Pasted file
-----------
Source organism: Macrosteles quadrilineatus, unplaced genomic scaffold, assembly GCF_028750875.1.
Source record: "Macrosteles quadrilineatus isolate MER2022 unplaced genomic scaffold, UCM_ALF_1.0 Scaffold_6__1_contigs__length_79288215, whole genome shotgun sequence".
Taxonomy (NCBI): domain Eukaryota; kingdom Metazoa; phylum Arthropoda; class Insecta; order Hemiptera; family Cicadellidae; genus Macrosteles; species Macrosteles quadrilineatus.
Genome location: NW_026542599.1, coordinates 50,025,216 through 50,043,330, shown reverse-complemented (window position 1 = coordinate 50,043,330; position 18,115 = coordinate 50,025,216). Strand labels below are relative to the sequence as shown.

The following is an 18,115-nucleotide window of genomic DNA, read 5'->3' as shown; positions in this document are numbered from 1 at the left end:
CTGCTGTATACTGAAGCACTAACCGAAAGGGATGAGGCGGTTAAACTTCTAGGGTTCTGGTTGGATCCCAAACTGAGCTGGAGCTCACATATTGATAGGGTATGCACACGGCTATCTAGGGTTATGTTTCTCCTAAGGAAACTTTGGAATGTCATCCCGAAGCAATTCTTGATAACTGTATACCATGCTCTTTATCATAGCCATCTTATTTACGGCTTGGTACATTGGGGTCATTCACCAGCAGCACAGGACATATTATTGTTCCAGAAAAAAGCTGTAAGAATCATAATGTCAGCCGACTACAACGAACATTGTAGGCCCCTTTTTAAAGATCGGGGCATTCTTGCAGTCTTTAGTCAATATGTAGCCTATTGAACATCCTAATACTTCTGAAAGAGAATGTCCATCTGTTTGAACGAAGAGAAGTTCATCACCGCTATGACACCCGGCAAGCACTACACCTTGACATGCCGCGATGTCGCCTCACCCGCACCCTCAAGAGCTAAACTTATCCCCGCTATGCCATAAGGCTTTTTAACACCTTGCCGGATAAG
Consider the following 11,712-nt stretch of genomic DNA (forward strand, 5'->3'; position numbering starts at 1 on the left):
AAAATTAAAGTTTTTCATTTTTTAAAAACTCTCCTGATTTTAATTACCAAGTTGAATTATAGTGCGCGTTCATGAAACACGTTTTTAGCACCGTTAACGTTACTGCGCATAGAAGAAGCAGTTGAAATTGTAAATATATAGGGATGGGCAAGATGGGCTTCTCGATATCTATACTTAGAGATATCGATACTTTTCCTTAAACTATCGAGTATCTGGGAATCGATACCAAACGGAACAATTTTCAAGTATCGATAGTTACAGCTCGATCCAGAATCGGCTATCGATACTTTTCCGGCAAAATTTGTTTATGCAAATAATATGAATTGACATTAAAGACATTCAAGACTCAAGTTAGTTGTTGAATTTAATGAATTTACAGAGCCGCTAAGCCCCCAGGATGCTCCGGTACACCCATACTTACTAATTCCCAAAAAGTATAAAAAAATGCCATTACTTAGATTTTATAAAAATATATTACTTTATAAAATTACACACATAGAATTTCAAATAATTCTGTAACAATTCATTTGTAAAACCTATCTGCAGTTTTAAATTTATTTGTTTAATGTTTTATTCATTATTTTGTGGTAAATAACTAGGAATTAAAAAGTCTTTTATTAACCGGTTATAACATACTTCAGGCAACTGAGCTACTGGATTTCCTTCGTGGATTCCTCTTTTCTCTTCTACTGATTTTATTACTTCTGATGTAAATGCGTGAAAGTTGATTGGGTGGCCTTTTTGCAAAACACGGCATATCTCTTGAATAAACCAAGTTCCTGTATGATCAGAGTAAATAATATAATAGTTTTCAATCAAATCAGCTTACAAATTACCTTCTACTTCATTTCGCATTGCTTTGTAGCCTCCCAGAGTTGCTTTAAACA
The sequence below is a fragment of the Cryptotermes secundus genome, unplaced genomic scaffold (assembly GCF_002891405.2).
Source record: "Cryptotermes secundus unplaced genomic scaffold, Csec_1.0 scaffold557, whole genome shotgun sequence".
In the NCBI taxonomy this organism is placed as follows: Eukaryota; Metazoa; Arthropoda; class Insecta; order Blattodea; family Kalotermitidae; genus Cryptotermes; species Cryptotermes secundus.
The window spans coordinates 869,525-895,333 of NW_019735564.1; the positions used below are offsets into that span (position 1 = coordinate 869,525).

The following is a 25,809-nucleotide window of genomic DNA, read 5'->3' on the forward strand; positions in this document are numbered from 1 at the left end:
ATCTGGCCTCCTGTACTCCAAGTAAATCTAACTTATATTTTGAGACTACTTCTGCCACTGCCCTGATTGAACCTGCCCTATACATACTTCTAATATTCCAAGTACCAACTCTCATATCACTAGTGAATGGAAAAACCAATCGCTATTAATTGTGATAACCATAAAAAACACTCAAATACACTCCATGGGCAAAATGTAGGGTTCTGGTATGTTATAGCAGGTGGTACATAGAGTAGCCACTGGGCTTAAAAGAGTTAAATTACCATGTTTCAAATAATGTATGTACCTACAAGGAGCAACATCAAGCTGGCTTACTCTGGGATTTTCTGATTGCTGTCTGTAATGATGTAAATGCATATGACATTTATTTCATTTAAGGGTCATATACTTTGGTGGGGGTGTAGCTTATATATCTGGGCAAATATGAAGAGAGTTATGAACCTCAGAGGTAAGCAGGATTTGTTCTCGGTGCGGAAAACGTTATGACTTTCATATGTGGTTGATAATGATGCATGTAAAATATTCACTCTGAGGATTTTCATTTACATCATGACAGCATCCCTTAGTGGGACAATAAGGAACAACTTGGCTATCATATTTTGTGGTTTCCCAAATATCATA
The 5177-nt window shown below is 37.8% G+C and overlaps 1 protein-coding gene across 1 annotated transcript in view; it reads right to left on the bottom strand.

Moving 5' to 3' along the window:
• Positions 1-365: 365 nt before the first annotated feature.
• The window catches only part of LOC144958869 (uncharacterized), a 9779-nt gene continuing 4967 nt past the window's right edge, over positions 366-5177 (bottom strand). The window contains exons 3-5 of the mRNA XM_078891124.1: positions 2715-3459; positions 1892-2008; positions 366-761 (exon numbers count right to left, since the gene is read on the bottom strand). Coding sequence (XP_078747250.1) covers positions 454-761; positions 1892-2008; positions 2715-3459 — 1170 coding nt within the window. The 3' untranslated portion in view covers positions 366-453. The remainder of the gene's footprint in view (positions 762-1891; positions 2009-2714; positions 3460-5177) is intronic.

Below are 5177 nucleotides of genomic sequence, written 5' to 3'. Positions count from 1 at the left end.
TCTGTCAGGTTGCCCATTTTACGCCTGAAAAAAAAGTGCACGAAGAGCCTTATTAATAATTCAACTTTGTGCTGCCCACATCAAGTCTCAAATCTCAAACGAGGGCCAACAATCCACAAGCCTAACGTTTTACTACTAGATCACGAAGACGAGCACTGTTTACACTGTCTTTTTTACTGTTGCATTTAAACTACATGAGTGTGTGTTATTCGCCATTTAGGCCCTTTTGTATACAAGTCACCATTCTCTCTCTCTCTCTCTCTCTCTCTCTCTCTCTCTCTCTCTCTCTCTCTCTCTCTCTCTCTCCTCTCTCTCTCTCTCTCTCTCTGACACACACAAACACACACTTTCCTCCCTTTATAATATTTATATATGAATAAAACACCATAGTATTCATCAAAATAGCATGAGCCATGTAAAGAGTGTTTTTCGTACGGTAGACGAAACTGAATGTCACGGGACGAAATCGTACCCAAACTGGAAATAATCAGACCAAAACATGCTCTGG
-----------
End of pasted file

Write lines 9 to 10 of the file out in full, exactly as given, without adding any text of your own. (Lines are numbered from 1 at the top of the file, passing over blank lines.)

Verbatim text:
The sequence below is a fragment of the Cryptotermes secundus genome, unplaced genomic scaffold (assembly GCF_002891405.2).
Source record: "Cryptotermes secundus unplaced genomic scaffold, Csec_1.0 scaffold557, whole genome shotgun sequence".